By Rick McNary on December 14, 2015
Ag Eagle creates new opportunities for Southeast Kansas man
Bret Chilcott spent too much time and money on remote-controlled airplanes while growing up on a farm near Udall, Kans. At least that used to be the opinion held by Bret’s father. Bret has now transformed his love for these toys and farming into a sophisticated agricultural tool with the invention of the Ag Eagle.
The Ag Eagle, an unmanned aerial vehicle (UAV), is designed to fly over a field photographing thousands of near infrared images to collect data on crop and soil conditions. After it lands, cloud-based software stitches the images together to provide a composite of the field.
“This technology moves precision ag into decision ag,” Bret said. “A grower can now make an assessment of a field based on hard data generated by the Ag Eagle.”
Within 15 minutes after the Ag Eagle lands, the data collected is converted into a prescription application that can be sent to a commercial applicator. The applicator can pull into the field, lower the booms of the sprayer and apply specific inputs.
“Steve Jobs said you couldn’t connect the dots looking forward, only by looking backward. So looking back, my love for flying remote-controlled airplanes plus a career in sales, marketing and lean-manufacturing all connected together to help me create the Ag Eagle,” Bret said. Bret was one of three Kansas applicants for the American Farm Bureau Foundation Entrepreneurial Award.
“A few years ago, the manufacturing company I worked at for 12 years went through downsizing and suggested I find other ways to generate my income,” Bret joked.
Out on his own, Bret started an initial business of making carbon-infused wings for portable wind generators so soldiers could charge electronic devices in the field. He came up with the idea for the Ag Eagle at a Kansas State University workshop led by Dr. Kevin Price.
“As an entrepreneur, I’m always looking for the next big thing so I listened to Dr. Price talk about the future of agriculture and technology. I saw the opportunity to create a UAV to collect data about crop and soil conditions. After the conference, I offered to buy lunch for numerous farmers and agronomists to learn what they would need from such a vehicle and system,” Bret said.
“The most challenging aspect for any entrepreneur who has an idea for a widget is the place to actually make the widget,” Bret said. “If you can’t manufacture your product, then you can’t take orders. If you can’t take orders, you can’t make money. Although I started off making the Ag Eagle in my basement, I discovered an insurance company won’t insure a home if commercial products are being made.
“I moved into an empty facility owned by Cobalt, but they started spooling up their business again so I had to find another location,” Bret continued. “I went to the mayor of Neodesha and explained my circumstance. I told him that a town in western Kansas offered to build me a brand new building if I would move my operations there. Within three days the city of Neodesha purchased this building as a business incubator. This building was the make-it-or-break-it point of our business expansion.”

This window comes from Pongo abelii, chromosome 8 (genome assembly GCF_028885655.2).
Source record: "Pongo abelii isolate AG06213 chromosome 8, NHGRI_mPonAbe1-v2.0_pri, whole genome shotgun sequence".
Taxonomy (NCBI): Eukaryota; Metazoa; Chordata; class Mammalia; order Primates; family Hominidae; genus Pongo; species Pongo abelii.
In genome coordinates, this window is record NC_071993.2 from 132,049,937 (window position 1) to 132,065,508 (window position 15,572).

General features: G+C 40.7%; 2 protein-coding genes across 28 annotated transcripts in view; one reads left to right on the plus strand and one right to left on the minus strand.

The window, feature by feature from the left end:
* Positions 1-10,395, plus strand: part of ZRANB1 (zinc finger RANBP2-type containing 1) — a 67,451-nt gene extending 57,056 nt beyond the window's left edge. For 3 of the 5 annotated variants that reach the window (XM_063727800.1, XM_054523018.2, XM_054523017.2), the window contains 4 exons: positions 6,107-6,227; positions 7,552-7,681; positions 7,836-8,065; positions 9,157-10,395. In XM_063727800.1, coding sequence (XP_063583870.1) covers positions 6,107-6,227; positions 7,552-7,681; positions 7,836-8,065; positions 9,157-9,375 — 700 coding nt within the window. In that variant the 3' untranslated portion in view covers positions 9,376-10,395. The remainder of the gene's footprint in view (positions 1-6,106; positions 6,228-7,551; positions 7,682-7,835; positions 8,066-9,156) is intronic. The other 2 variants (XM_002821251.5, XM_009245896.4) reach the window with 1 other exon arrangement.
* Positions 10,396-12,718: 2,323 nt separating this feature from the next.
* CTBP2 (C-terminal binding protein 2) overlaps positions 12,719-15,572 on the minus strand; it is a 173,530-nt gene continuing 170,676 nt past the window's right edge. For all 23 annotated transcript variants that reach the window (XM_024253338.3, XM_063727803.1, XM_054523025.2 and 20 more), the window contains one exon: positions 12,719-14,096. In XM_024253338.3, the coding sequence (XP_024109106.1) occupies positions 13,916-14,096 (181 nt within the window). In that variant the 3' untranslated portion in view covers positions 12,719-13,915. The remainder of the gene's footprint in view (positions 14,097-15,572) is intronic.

“After I built the first one, which took us a year of R&D, I had numerous requests to see the Ag Eagle in action,” Bret said. “So I made a deal with people wanting to see it work:
- You have to promise not to laugh at my ugly airplane.
- If you like it, will you buy it?”
Bret traveled through the Midwest in his pickup to demonstrate and sell preorders for the Ag Eagle. He was careful to listen to grower’s advice then make adjustments to the technology.
“We did our research in the field with farmers and agronomists helping us tweak the system,” Bret explains. “While some big companies were at conventions talking about what they wanted to do with a similar product, I was knee-deep in mud in a corn field making sure the Ag Eagle held up if it hit a corn stalk or a fence post. I was also selling preorders as we built it. I understand the basic principle of business that nothing happens until something gets sold.”
The Ag Eagle was created to help growers use real-time data to boost yields and reduce input costs on a daily basis. Furthermore, growers can gather input on crop health and soil conditions more quickly than any other method. Even crop damage for insurance claims can be determined quickly and accurately by the Ag Eagle.
While Bret is not alone in the creation of a UAV, also known as a drone, he believes his product stands out against its competition because it was developed in western Kansas withstanding winds of 42 mph. Bret also believes one reason for the success of Ag Eagle is because they have maintained focus on one specific area whereas other companies explore multiple uses. In addition, the current regulatory environment gives a small company like Ag Eagle the ability to test its product with growers.
Tom Nichols, Ag Eagle’s business development director says, “Bret is brilliant with technology, but his real skill is surrounding the company with the right people to make it successful. He’s also used his marketing skills to expand our sales to foreign countries like Canada, Australia and Brazil.”
Experts say that agricultural production will need to increase 75 percent in the next 35 years to feed an estimated world population of 9 billion people. We need inventive entrepreneurs like Bret to keep connecting the dots of their life to create agricultural technologies to help feed the world.
To read more about UAV’s, check out Robin Giblin’s article on American Farm Bureau’s site: Drones Bring Broad Opportunities and Implications for Agriculture.